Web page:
Western Massachusetts was chosen for the pilot program, she said, because the arts play a major role in the region's economy, as well as the fact that it had numerous and diverse cultural organizations to work with.

"We wanted to work with some smaller organizations, with audiences under 200,000, that were more constituent facing," she said. "We're really so thrilled to have such a mix of artists and social initiatives."

Mass MoCA, Hancock Shaker Village, Jacob's Pillow, The Mount, Images Cinema and the Institute for the Musical Arts, in Goshen, each selected an artist to work with over the six months. The artists will participate in online dialogues with artists and advisors at their cultural institutions, while also working with their chosen community outreach initiative.

Dante Brown — a dancer, choreographer and artistic director of Dante Brown | Warehouse Dance — paired with Jacob's Pillow and Roots Rising and is interested in the ideas of sustainability and personal self-worth, and connecting those ideas with the rest of the world through movement and dance.

"My immediate response [to being partnered with Roots Rising] was how can I help the organization? How can I amplify that?" he said. Brown will explore ways to integrate ideas of food equity and sustainability with sustainability of mind, body and spirit in marginalized communities.

To better understand the work of Roots Rising, beyond Zoom meetings with its co-directors Jessica Vecchia and Jamie Samowtiz, Brown is immersing himself in it. Recently, the Leeds-based artist traveled to Pittsfield, where he spent a full shift prepping packages for Roots Rising's virtual farmers market distribution.

"I want to connect with the farmers, interview them and get their side of the story. We, as a community, take for granted how much they do, the sacrifices they undertake as participants in this community. It's a beautiful martyrdom that we don't talk about," Brown said.

He plans to make a mini-documentary, hold community workshops and perform dances made in response to his experiences.

"I want to show the love and care this community has," he said.

Brown also plans to camp in the spaces that Roots Rising inhabits and to explore the history of Black community members in Western Massachusetts.

"I'm a transplant to Western Mass. It's an area where community is a 'community' with a capital C, in the most lovely way," he said. "But there's a history and story that is missing or invisible, not talked about, not spoken about. I want to camp out and follow the Underground Railroad trails; talk with officials, talk about W.E.B. Du Bois, get a better idea what is the Black history in these spaces. I'm making a solo project, that I'll perform, in response to my research."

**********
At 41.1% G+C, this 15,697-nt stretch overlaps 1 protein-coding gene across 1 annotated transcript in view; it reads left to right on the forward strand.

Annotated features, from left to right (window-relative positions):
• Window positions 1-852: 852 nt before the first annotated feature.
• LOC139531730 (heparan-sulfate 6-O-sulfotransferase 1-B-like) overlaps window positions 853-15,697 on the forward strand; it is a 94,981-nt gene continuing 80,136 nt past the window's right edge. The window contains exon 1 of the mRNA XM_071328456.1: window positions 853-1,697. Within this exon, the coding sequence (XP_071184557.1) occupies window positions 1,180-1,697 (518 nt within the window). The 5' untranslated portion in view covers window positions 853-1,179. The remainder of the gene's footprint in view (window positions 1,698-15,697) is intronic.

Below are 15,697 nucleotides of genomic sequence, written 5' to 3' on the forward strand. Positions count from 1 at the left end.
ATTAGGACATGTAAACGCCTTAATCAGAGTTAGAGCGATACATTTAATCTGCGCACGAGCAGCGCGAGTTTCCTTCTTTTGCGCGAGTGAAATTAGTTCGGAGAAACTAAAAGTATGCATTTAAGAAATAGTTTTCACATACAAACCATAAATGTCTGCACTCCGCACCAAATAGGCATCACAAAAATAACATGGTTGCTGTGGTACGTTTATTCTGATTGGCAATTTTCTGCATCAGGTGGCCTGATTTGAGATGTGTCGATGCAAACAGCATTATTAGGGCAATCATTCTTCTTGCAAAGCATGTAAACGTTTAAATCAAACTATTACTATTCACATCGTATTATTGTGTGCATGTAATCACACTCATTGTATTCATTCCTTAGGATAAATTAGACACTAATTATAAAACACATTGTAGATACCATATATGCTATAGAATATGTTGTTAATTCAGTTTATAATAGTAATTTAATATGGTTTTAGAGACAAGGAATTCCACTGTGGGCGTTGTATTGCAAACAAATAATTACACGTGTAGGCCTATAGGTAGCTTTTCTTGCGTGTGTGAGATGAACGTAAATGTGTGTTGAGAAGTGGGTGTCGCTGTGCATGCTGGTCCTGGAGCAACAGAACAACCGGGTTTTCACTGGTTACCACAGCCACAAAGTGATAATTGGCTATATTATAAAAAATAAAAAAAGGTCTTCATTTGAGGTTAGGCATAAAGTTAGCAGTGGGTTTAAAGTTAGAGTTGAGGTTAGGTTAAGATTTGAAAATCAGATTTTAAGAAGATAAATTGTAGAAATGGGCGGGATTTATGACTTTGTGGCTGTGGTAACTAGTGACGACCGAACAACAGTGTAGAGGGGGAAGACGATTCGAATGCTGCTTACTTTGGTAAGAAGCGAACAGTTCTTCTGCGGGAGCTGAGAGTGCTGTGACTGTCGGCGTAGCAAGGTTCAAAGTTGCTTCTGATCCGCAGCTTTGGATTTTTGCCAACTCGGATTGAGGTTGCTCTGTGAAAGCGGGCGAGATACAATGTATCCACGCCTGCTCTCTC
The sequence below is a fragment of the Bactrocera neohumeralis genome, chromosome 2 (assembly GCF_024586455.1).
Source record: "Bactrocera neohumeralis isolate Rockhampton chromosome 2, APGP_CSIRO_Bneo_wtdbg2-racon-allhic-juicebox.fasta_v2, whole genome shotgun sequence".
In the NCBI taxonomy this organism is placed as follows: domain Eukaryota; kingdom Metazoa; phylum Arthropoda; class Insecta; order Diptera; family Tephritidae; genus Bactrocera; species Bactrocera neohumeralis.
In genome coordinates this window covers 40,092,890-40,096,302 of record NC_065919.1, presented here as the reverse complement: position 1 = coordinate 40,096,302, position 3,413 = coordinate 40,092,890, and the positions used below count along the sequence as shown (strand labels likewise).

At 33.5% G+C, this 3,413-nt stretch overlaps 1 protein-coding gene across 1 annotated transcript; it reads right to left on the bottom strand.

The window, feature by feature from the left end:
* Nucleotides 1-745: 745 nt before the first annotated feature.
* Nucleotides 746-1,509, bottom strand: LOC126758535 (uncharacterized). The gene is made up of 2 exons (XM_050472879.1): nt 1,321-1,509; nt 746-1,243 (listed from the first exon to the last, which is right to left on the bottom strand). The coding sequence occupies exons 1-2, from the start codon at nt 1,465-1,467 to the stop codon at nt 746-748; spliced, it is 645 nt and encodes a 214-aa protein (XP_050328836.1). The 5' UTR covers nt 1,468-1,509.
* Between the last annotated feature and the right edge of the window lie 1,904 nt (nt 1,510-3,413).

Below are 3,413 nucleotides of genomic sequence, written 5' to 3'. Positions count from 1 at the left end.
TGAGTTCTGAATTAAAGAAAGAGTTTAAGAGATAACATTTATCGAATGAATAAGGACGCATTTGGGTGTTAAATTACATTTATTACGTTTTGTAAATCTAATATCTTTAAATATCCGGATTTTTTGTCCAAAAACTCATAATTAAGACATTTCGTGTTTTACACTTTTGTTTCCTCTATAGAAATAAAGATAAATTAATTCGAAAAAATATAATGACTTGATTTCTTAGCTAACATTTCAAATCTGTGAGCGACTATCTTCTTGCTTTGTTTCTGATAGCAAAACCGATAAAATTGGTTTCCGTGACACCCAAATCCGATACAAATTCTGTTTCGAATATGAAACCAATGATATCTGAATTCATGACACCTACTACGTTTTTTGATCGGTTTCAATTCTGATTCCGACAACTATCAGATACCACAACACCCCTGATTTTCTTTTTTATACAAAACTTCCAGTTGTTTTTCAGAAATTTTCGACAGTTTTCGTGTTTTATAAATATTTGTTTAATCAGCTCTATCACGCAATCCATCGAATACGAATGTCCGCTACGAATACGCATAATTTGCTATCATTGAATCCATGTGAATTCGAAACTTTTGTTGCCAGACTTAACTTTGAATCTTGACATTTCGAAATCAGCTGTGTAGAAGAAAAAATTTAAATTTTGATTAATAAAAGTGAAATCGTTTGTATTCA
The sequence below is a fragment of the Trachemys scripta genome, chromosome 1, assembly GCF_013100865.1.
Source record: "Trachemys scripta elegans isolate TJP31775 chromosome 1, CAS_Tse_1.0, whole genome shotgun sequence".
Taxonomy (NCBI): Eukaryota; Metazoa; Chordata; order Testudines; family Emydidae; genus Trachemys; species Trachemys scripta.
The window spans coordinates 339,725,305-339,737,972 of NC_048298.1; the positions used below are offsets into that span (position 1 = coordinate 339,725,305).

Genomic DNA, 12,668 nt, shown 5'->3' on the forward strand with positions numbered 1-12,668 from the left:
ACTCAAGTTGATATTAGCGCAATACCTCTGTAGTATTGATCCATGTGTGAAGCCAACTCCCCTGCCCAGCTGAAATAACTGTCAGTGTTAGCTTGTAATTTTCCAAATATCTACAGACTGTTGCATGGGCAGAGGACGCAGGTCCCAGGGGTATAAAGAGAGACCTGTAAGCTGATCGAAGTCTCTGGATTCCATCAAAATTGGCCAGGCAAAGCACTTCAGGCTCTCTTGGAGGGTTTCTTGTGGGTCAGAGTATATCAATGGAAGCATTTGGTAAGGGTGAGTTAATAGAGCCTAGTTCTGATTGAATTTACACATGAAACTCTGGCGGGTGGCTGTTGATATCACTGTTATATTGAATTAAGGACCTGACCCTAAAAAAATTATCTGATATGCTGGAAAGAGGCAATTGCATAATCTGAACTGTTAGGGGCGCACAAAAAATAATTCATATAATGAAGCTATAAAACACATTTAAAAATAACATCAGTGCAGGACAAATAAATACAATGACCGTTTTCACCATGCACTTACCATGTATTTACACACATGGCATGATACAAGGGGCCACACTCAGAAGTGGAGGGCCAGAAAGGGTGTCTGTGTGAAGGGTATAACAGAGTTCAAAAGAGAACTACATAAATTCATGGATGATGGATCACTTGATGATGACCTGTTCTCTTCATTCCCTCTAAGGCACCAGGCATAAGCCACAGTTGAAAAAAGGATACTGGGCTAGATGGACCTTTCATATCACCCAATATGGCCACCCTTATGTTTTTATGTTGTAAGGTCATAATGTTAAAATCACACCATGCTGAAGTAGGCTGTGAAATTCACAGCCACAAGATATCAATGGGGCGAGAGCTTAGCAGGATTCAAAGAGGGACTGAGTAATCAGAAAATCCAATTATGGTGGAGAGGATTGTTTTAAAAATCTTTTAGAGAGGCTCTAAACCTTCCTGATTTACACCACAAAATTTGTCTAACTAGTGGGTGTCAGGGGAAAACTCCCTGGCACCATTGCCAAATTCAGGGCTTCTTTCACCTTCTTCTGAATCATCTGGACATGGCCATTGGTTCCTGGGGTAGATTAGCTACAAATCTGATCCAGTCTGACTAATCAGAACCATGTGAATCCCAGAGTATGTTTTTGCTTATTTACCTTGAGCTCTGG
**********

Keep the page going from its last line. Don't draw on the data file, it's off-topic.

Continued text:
Russell-Self is working with The Mount and The Rusty Anvil, an organization that reconnects marginalized communities with the natural world. With the Rusty Anvil, Russell-Self will engage LGBTQ youth through a series of workshops that support creative expression, reflection on identity and connection with nature.

"There's an Instagram page happening as a continued online archive," Russell-Self said of Instagram account, @reclaim_your_liberation, which offers writing prompts and artistic expressions focused around the "Reclaim Your Liberation" a project "reclaiming the whole being for queer people of color based in poetry, nature and rest."

A "Reclaim Your Liberation" forest bathing weekend trip, a collaboration between Russell-Self and The Rusty Anvil, took place over the weekend.

"One of the ways move forward is to focus on what artistic expression emerges from the land; what that journey of reclamation looks like and art being the way we can express that with the least amount of language or human influence," said Raei Bridges, founder and lead guide of The Rusty Anvil. "We'll take a weekend, bring a group out into the land for forest bathing, conversation, movement and explore ways of reconnecting to our body and see what type of art and artistic expression comes out of that."